Prior to July 1, 2010 all boats sold in Florida were subject to a 6% sales tax since that date Florida capped the sales tax at $18,000 per transaction.

    Florida’s Revenue Estimating Committee (similar to Washington’s CBO) said the measure would to “cost” taxpayers $1.5 million in lost revenue the first year alone.

    Instead of the projected loss Florida collected nearly 10 times more tax dollars! This helped Florida’s $17.0 Billion dollar recreational marine industry and its 202,000 jobs. A Win – Win Tax policy that was touted as “Tax Break for the Rich Yacht Owners” turned out to be a huge windfall for Florida’s tax coffers.

    Eliminating the mortgage interest deduction on boats / yachts is a politically good sound bite but does not hold water.

    Under current law mortgage interest is deductible for both primary & 2nd homes with combined principal balances up to $1 million plus an optional $100k line of credit.
    Qualifying 2nd home deduction includes: Homes – cabins – condos – town homes – RV’s – boats if they have a place to sleep cook & a toilet.

    Repealing the entire 2nd home mortgage interest deduction could raise $8 billion per year, about 1/4 of one percent of the $3.034 trillion projected revenue for 2014.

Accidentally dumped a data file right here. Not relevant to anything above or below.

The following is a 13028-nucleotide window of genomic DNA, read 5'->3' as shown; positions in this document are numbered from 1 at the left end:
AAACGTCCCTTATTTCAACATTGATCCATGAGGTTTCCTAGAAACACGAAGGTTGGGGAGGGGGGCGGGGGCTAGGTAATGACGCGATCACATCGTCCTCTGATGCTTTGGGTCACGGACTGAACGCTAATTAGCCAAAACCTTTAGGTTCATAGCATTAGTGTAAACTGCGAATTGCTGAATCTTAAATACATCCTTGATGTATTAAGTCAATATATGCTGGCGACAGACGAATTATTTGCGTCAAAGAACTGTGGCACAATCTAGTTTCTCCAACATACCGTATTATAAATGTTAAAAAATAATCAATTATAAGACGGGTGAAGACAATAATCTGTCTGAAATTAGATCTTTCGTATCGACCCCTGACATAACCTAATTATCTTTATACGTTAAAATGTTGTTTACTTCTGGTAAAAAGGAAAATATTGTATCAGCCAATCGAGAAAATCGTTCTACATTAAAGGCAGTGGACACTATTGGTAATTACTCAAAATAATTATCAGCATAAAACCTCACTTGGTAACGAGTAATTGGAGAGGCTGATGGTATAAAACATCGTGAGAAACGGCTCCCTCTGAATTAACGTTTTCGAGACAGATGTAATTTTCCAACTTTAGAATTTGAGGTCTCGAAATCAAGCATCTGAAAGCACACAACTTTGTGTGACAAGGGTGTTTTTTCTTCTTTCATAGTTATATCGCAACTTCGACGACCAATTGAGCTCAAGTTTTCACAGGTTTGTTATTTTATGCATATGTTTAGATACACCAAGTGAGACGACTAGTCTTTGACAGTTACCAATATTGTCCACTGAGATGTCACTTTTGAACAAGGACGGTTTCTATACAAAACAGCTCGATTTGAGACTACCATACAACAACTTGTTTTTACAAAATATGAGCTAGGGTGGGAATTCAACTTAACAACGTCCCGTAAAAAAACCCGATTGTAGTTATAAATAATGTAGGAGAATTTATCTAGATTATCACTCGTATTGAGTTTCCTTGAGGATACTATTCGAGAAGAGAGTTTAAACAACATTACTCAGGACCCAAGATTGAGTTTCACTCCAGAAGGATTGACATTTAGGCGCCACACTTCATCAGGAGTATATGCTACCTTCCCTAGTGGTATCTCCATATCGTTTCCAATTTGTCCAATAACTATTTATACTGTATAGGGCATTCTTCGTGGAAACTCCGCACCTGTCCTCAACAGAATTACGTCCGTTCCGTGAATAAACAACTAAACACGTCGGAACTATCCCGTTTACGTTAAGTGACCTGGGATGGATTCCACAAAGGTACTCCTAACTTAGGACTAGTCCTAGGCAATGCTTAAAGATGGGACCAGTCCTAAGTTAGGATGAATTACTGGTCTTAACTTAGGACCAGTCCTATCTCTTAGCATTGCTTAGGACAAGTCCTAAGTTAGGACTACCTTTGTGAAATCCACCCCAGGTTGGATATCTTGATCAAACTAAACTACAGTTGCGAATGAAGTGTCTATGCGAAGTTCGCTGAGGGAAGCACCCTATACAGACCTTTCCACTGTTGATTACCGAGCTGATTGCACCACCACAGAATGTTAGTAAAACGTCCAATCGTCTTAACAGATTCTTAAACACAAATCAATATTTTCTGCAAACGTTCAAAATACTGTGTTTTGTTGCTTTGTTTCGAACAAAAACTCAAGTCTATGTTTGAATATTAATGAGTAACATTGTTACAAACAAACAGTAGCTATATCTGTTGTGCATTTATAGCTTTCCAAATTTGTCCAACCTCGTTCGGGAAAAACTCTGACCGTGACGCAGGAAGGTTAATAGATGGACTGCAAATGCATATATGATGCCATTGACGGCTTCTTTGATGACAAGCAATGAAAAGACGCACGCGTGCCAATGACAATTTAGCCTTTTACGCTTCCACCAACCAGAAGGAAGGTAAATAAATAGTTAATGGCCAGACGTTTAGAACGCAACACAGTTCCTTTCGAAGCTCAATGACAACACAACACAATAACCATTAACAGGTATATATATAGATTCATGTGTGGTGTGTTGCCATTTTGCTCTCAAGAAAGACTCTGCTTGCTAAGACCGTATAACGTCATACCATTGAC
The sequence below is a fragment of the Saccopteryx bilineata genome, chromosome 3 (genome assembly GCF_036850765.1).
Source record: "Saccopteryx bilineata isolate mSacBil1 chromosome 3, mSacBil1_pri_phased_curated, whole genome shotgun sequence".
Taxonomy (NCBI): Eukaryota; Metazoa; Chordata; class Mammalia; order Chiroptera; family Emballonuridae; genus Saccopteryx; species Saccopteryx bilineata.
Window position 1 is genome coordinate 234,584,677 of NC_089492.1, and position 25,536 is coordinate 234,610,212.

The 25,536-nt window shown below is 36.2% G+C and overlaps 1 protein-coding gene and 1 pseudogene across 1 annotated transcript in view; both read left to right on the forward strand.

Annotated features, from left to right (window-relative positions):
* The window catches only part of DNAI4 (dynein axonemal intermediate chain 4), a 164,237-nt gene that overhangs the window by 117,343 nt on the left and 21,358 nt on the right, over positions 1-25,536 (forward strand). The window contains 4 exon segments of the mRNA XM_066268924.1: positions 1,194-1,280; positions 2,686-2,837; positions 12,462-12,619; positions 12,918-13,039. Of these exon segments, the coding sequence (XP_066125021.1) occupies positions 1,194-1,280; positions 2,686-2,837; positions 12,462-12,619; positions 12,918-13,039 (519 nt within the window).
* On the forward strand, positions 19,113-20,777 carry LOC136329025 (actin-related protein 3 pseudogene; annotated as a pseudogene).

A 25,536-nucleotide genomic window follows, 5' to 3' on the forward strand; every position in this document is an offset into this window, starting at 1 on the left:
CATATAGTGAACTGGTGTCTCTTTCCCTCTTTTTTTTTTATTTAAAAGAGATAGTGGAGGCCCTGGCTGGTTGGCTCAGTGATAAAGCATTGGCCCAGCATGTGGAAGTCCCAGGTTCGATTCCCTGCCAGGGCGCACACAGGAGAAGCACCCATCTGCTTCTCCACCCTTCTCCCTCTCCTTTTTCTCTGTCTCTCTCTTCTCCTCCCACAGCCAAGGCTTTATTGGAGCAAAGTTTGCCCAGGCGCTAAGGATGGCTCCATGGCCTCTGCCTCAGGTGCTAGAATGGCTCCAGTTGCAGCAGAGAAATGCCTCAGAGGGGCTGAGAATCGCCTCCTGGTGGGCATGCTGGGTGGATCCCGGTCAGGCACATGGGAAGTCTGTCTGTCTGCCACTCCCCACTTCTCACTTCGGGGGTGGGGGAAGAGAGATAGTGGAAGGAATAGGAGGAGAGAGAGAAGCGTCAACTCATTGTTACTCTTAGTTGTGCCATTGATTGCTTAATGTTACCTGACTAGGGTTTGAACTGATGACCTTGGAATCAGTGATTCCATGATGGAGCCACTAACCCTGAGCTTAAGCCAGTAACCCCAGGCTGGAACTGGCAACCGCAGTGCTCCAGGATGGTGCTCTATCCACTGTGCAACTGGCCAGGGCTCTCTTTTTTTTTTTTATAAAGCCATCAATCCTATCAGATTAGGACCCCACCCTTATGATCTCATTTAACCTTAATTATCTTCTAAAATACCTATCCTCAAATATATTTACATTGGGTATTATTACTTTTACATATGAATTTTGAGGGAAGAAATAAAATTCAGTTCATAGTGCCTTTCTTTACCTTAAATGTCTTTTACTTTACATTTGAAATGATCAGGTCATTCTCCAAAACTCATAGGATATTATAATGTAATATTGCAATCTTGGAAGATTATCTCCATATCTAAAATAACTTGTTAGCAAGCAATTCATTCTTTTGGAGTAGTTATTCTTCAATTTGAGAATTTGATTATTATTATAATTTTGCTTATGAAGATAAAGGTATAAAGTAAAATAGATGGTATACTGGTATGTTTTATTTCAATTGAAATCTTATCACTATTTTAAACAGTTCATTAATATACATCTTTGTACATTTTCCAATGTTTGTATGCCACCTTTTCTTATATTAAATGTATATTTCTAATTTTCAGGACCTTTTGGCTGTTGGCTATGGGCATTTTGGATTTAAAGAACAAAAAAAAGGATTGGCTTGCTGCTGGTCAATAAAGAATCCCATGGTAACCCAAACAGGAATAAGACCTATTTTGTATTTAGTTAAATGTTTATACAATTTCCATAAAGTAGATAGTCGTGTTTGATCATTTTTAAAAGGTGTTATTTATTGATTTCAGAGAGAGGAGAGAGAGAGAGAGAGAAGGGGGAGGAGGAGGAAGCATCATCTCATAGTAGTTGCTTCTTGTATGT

If congress needs to eliminate the interest deduction on all 2nd homes the recreational marine industry would take its lumps along with the real estate industry and the RV industry. Singling out boats “a small drop in an $8 billion bucket” would not raise enough to justify scuttling more jobs in the already sinking recreational marine industry that currently employs about a million U.S. workers (that pay income taxes).

    We should learn from successes like Florida’s sales tax cap & mistakes, like the 1990 luxury tax designed to soak the rich that backfired devastating the U.S. marine industry eliminating tens of thousands of U.S. jobs while raising only a few tenths of a million dollars in its first year. Adding salt to the wound the government paid unemployment benefits for the jobs lost.

  6. 6 Jeff Erdmann 31 May 2013 @ 7:02 pm